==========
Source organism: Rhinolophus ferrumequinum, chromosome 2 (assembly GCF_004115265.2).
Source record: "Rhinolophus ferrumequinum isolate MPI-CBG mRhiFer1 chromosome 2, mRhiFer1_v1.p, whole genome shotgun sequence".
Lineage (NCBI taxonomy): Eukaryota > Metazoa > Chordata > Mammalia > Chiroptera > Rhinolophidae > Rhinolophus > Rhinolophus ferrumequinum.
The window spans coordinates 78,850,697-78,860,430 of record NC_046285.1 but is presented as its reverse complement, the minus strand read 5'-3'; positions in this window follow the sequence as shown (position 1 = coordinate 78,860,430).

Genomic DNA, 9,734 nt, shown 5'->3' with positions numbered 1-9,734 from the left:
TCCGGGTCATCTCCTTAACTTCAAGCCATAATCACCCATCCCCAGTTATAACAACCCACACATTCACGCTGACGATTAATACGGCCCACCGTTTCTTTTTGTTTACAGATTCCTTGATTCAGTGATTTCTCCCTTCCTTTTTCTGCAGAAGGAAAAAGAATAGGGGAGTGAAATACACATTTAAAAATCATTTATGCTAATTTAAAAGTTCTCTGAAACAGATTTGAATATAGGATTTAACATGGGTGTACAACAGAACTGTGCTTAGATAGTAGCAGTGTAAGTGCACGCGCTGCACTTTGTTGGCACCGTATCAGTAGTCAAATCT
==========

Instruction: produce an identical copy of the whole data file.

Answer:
Source organism: Rhinolophus ferrumequinum, chromosome 2 (assembly GCF_004115265.2).
Source record: "Rhinolophus ferrumequinum isolate MPI-CBG mRhiFer1 chromosome 2, mRhiFer1_v1.p, whole genome shotgun sequence".
Lineage (NCBI taxonomy): Eukaryota > Metazoa > Chordata > Mammalia > Chiroptera > Rhinolophidae > Rhinolophus > Rhinolophus ferrumequinum.
The window spans coordinates 78,850,697-78,860,430 of record NC_046285.1 but is presented as its reverse complement, the minus strand read 5'-3'; positions in this window follow the sequence as shown (position 1 = coordinate 78,860,430).

Genomic DNA, 9,734 nt, shown 5'->3' with positions numbered 1-9,734 from the left:
TCCGGGTCATCTCCTTAACTTCAAGCCATAATCACCCATCCCCAGTTATAACAACCCACACATTCACGCTGACGATTAATACGGCCCACCGTTTCTTTTTGTTTACAGATTCCTTGATTCAGTGATTTCTCCCTTCCTTTTTCTGCAGAAGGAAAAAGAATAGGGGAGTGAAATACACATTTAAAAATCATTTATGCTAATTTAAAAGTTCTCTGAAACAGATTTGAATATAGGATTTAACATGGGTGTACAACAGAACTGTGCTTAGATAGTAGCAGTGTAAGTGCACGCGCTGCACTTTGTTGGCACCGTATCAGTAGTCAAATCT